A short walk north out of the park on the Old Village Trail leads to the Whatcom Territorial Courthouse on Astor Street. Like many other buildings in the area, this structure was originally on stilts over the shifting shoreline of the bay. Constructed in 1858, the Territorial Courthouse is the oldest known brick building in the Washington Territory.

Continue a few blocks on the trail and you’ll reach the Pickett House at 910 Bancroft Street. Built in 1856, making it the oldest building in Bellingham, this was the home of Captain George E. Pickett. Pickett was the commanding officer of Fort Bellingham, and a historical marker at Pickett Bridge over Whatcom Creek at Dupont Street notes his leadership during the bridge’s construction in 1857.

Pickett House The Pickett House at 910 Bancroft Street.
Photo by Theresa Carpine

Pickett lived in Bellingham until 1861 when he returned east for the Civil War. His moniker lives on in military infamy as the namesake of Pickett’s Charge, an unsuccessful infantry assault during the last day of the Battle of Gettysburg.

If you’re up for a bit more walking, you can continue along the Old Village Trail to Elizabeth Park, the oldest park in the city system. Along the trail is a mix of historic homes, churches and businesses, as well as newer structures.

By the end of your journey, your kids will have a lot to digest, both in appreciation of our community’s unique locale by the water and its ongoing history.

What are some of your favorite features of Bellingham’s Old Town District? Please leave a comment below.

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Lightcatcher’s Family Interactive Gallery

The Lightcatcher Outside the Lightcatcher at night.
Photo by Tim Bies
Olson Sundberg Kundig Allen Architects

Since the Whatcom Children’s Museum at the George S. Graham Building closed its doors last winter, local families have missed the great opportunities for art exploration and learning that the facility provided in our community. At the grand opening of the Whatcom Museum’s Lightcatcher on Saturday, November 14, 2009, Bellingham families will finally get the chance to see the new children’s museum facility and discover that this state-of-the-art gallery was worth a yearlong wait.

"FeatherBall" by Anthony A. Howe FeatherBall by Anthony A. Howe, with mural by D.W. Miller in background.
Photo by Theresa Carpine

Known as the Family Interactive Gallery (FIG), the 3,000 square foot space feels like a natural yet playful extension of the high-art environment found at the new Museum. Each element at the FIG states an intention of balance: the balance of play with education, the balance of art with science, and the balance of broad appeal with age-appropriate activities.

Larry Ackerley, a museum industry professional and co-founder of LA CAB, developed and designed the FIG with museum educators, fabricators from Pacific Studio, and Smith & Vallee Woodworks. Inspired by the concept of trees, Ackerley wanted to fill the two-story gallery space with sculptures to expand the viewpoint of children upward.

In the gallery, art activities and pieces from the Museum’s permanent art collection are on display amidst curved walls, benches, and other interactive components made of wood. Crafted by Wesley Smith and Andrew Vallee, who worked on the Whatcom Museum’s Tree Project exhibit in 2002, the alder wood used throughout the gallery was grown and milled in Whatcom County.

3D Sculpture Activity Zone 3D Sculpture Activity Zone.
Photo by Theresa Carpine

Furthering the tree concept and bringing the eyes of children to the ceiling, an impressive mural by Bellingham artist D.W. Miller fills a full wall of the gallery; the green, abstract painting emphasizes the Northwest atmosphere that surrounds us in Bellingham, bringing nature inside the FIG.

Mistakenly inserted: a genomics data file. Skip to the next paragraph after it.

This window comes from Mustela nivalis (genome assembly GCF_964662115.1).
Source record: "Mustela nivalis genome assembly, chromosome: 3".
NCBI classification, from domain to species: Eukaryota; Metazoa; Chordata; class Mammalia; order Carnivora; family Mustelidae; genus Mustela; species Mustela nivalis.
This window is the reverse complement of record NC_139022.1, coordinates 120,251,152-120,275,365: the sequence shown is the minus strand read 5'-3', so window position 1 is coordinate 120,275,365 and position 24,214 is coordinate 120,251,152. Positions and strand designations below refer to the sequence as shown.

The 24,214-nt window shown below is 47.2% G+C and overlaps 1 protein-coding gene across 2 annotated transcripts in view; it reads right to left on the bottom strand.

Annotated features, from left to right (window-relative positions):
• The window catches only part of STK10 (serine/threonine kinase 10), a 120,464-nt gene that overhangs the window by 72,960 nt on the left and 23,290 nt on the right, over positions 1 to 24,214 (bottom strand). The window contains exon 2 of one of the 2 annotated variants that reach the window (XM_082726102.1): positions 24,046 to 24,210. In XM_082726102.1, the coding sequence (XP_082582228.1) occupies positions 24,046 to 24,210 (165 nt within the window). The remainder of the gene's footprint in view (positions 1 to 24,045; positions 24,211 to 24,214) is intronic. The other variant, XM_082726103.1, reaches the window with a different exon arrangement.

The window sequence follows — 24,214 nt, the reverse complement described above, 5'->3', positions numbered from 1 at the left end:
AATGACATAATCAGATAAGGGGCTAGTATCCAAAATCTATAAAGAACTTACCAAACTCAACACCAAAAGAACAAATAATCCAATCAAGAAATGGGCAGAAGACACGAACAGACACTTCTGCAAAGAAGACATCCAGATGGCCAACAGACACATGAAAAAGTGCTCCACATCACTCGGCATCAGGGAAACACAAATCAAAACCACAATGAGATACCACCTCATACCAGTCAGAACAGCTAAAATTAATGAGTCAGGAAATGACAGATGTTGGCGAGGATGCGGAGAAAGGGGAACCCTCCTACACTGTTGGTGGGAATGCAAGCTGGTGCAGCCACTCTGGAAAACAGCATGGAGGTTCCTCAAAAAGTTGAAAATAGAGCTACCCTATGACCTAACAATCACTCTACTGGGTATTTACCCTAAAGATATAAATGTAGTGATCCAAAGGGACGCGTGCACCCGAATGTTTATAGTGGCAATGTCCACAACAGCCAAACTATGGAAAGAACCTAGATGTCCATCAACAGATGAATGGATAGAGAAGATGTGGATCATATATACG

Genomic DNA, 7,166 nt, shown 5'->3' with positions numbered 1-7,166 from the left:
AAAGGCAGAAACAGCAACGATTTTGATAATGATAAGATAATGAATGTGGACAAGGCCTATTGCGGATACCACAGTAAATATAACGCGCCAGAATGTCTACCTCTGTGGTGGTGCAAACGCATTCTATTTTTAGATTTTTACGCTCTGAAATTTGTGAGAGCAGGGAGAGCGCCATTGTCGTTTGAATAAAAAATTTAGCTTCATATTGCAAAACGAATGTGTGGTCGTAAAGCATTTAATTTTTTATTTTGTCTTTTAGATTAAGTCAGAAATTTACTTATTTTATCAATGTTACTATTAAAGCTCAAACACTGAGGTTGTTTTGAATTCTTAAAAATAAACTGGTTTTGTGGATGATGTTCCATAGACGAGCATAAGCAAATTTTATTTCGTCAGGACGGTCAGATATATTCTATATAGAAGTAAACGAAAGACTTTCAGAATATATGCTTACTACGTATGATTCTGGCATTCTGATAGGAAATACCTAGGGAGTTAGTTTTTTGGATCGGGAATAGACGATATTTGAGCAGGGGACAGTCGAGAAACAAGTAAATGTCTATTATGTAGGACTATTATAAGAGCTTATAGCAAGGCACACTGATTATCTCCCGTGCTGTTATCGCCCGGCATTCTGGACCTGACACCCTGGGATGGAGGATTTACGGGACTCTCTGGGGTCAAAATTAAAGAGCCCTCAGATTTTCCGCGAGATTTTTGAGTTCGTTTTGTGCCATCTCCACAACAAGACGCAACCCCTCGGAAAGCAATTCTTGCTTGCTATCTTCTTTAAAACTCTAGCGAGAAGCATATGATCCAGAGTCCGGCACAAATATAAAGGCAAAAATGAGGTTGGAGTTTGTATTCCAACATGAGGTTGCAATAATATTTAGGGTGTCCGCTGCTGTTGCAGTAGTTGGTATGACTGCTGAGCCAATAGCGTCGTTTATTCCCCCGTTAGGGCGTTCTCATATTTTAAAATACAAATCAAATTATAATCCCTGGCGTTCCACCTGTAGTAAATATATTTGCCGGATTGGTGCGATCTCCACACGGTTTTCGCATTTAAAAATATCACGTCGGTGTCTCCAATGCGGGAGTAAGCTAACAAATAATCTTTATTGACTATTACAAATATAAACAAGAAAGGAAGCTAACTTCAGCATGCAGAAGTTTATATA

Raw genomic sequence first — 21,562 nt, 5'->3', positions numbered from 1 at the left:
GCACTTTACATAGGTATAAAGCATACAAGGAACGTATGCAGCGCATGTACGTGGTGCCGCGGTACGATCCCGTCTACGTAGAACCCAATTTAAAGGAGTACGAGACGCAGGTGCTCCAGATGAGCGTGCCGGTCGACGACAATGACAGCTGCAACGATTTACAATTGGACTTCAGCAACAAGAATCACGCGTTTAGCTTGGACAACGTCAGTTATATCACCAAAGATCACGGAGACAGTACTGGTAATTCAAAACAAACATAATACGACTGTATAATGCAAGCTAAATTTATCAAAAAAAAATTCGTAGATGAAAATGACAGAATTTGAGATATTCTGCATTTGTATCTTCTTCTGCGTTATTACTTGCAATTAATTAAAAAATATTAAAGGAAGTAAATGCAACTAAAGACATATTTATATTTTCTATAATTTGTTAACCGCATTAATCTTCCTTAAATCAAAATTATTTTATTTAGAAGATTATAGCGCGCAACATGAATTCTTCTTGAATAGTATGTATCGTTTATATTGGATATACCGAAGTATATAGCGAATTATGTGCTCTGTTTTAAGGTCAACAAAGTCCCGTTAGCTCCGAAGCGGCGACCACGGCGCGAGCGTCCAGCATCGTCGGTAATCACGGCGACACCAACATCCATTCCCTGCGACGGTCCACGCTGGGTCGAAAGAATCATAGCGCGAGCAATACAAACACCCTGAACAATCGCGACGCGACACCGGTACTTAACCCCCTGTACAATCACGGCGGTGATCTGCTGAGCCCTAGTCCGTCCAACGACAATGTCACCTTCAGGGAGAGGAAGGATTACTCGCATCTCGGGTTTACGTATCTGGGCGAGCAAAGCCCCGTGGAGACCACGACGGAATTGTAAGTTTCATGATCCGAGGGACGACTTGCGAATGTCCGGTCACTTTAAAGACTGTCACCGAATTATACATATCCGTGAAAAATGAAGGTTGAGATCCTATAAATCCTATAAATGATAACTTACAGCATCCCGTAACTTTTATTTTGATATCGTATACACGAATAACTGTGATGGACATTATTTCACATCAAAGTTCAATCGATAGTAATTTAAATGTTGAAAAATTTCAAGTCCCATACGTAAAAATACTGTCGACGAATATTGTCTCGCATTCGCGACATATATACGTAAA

Activities at the new facility include role-playing, kinetic movement, 3D sculpture, experimentation with light and color, stop-motion animation, and story-making. Although inspired by processes in the creation of art, subjects such as local history and natural science are also inherent lessons at each activity zone.

The Rain Hut Exploring the work-in-progress Rain Hut.
Photo by Theresa Carpine

With activities spanning such diverse topics, the FIG appeals to a broad range of ages and interest levels. In the center of the gallery, an enclosed space gives crawlers and toddlers a chance to explore art in a safe environment, protected from the more rambunctious activities of older children. As the activity areas are quite spacious, parents can explore art alongside their children, and the clear divisions between each zone create opportunities for individualized learning experiences.

In conjunction with the Whatcom Museum’s grant from the Washington State Department of Ecology for the Lightcatcher’s green roof, the FIG includes a Rain Hut that incorporates the sounds of nature and weather with educational information about what happens to storm water runoff. During a visit to the restrooms, kids can even learn about the rain harvesting cisterns at the Lightcatcher that save the Museum 200,000 gallons of water each year.

Larry Ackerley demonstrates the Stop-Motion Animation Diorama. Larry Ackerley demonstrates the Stop-Motion Animation Diorama.
Photo by Theresa Carpine

At the FIG, Museum staff will periodically bring an “ARTCART” out into the gallery for further exploration of art through spontaneous activities. A classroom is attached to the gallery for structured, large group learning as well; as in the past, this Activity Room will be available for Birthday Party rentals.

Executive Director Patricia Leach hopes that the new facility will allow the Museum to expand school programs with more integrated curriculums. Once Lightcatcher exhibitions and programs are up and running, the Whatcom Museum will begin a yearlong process to evaluate and plan future exhibits and programs at all three Museum facilities.

The Lightcatcher is located at the corner of Grand Avenue and Flora Street in Bellingham, Washington. Beginning November 14, 2009, regular Whatcom Museum hours are Tuesday through Sunday from noon to 5 PM. Admission is $10 for adults, $8 for students/seniors/military, $4.50 for children 5 and under, and free for Museum members. For more information, please call (360) 778-8930.